My maternal grandmother 'Nuna,' otherwise known as Elinor Walker Flinn, was born in the Tennessee mountains but lived her adult life in Columbia, South Carolina. An upright, dignified woman, she embodied a word we don't use much anymore: lady.
She was married to Pappy, my colorful grandfather, a binge drinker with a wooden leg — a source of great entertainment to his grandchildren. He had lost his leg in Labrador during a hunting accident. Nuna was the quiet, steadfast understudy of the marriage, the dutiful mother, a professional seamstress who sewed her daughters' clothing during the Depression and kept the family alive when Pappy disappeared on drinking bouts.
It was Nuna who showed me that, although I have an outgoing personality, I'm often drawn to introverts. As my cousin says, "She was quiet and calm. I always felt safe with her."
I grew close to her during my teenage years, when most of my family was halfway around the world living in Pakistan, where my father had been posted on his latest State Department assignment. In 1967 and 1968, during my last two years of high school, I attended St. Mary's, a girls' Episcopal boarding school in Raleigh, North Carolina. Switching from the international school in Lahore, Pakistan, to a private academy in the insular, parochial South was the biggest culture shock of my life. Although my parents had been raised in South Carolina, our family had never lived in the South, and the first year, especially, I felt estranged from my roommates and the other girls. I remember a classmate asking me, "Where are you from?" She had a puzzled look on her face, probably because I neither appeared nor sounded Southern. "Well, my parents live in Pakistan right now," I said.
"Pakistan, North Carolina?" she asked.
Anywhere outside the region between Alabama and Virginia was "the North." Hawaii, Arizona and Oregon were "the North." Years later, one of them would tell me that I, a caucasian girl, was her first example of "diversity" because of my Indian-style blouses and Bata sandals with toe rings.
On long weekends I escaped the Antebellum columns of the St. Mary's campus and took the Trailways bus to visit my grandmothers in South Carolina. At Nuna's, I would go to her bridge club, where she competed against other Life Masters, and to church with her, where she taught Bible studies. I didn't play bridge or care about church, but I felt relaxed and comfortable fitting into her routines.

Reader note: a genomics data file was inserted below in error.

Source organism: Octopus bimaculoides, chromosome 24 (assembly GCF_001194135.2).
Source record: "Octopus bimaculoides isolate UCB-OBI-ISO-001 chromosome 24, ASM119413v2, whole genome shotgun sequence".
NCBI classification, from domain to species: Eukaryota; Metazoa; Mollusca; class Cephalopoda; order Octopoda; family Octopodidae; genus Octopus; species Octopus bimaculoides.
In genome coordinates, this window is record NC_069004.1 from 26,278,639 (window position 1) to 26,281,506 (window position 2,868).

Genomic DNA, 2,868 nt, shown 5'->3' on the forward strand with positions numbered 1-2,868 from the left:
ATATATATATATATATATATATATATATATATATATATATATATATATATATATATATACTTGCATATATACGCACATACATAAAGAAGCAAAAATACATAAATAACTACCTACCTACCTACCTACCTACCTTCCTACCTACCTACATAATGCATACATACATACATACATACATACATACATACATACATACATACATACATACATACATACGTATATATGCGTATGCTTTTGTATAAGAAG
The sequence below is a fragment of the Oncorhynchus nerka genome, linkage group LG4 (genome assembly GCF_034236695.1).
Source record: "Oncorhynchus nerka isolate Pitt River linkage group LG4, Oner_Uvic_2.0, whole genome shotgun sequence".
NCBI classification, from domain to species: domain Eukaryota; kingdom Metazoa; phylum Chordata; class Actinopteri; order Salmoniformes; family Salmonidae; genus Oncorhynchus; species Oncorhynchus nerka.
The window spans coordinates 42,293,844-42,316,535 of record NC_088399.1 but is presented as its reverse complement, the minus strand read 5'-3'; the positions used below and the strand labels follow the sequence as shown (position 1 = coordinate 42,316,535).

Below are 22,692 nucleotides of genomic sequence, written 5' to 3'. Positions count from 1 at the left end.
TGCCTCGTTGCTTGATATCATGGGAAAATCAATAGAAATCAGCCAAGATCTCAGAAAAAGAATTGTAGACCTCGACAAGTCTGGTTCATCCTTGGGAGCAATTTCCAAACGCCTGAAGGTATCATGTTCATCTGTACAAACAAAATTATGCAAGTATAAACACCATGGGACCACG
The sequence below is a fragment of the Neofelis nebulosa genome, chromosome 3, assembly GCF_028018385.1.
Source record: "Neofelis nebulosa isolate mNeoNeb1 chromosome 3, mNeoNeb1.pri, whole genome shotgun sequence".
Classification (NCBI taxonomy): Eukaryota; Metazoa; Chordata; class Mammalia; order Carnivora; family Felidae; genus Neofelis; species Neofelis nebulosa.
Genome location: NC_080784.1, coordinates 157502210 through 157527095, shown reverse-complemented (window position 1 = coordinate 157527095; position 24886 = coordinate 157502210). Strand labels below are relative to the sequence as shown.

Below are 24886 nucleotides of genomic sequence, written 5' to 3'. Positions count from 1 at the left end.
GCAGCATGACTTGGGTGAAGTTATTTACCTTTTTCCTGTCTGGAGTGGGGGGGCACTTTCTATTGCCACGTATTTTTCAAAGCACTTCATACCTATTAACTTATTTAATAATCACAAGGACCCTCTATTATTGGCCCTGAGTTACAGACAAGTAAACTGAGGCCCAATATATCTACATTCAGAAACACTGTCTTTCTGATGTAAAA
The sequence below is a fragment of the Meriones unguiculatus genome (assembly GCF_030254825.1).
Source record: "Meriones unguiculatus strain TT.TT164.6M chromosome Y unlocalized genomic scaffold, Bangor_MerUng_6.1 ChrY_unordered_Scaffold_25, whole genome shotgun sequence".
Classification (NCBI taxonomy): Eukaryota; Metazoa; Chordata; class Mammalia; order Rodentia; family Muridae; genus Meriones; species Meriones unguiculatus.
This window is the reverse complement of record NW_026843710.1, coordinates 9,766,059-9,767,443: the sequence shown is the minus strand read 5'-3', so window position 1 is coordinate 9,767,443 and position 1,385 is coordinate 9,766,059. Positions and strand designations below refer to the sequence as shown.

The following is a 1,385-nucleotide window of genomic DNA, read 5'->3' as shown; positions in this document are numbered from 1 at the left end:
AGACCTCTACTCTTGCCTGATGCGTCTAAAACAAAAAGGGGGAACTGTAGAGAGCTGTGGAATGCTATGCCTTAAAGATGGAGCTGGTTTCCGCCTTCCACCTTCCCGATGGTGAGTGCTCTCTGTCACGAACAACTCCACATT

Just as she had sewn my mother's clothes, she made me a beautiful dress out of a swath of batik I had bought overseas. She always kept a loaf of Roman Meal bread in her rollaway bread bin and I would sometimes have a piece in the afternoon, rolling the bread around in balls in my mouth and loving its soft squishiness.
Mealtimes were my favorite part of our days together. We'd eat at her dining room table under the watchful eye of the framed weaving: "Gentlemen are requested to spit in the spittoon and not on the floor." In 1968, I watched the African American hospital workers in Charleston striking on TV while eating Nuna's sticky fried chicken, green beans, rolls and homemade pound cake. The strikers and her fried chicken have forever been connected in my mind.
Yummy as her chicken and her pound cake were, all her offerings faded compared to her signature dish: frozen cheesecake. Decades later, my stepdaughters on the other side of the country said I should commandeer that cheesecake for a business. Sell it frozen on popsicle sticks, they said, and I'd make a million. Sadly, I didn't take their advice — a wasted entrepreneurial opportunity and the world's loss.
Unlike Nuna, I never became a seamstress, but — while our cooking styles could not be more different — I did inherit her love of cooking and pride in an honest homemade meal. And the one recipe of hers that I still prepare today is her frozen cheesecake.
Nuna's Frozen Cheesecake
1 package (9 ounces) cream cheese at room temperature
1 cup sugar
3 eggs, separated
½ cup whipping cream
1 teaspoon vanilla
⅓ box graham crackers, ginger snaps or vanilla wafers
In a large bowl, beat the cream cheese and sugar to make a smooth batter. Add the egg yolks and vanilla, and stir them well into the cream cheese batter.
In a separate bowl, beat the egg whites to make stiff peaks. Fold the egg whites gently into the batter.
In another bowl, whip the cream until it forms stiff peaks, then fold it gently into batter.
Grind the graham crackers or cookies in a blender until they are a sandy texture.
Line the bottom of a square or round 9-inch baking pan evenly with a little more than half of the crumbs. Pour the cream cheese mixture on top and smooth the top with a spatula. Cover the mixture with the remaining crumbs.
Place in the freezer for several hours until firm to the touch as ice cream. Serve and enjoy.
Louisa Rogers is a freelance writer based in Eureka and Guanajuato, Mexico, who loves to cook. She prefers she/her pronouns.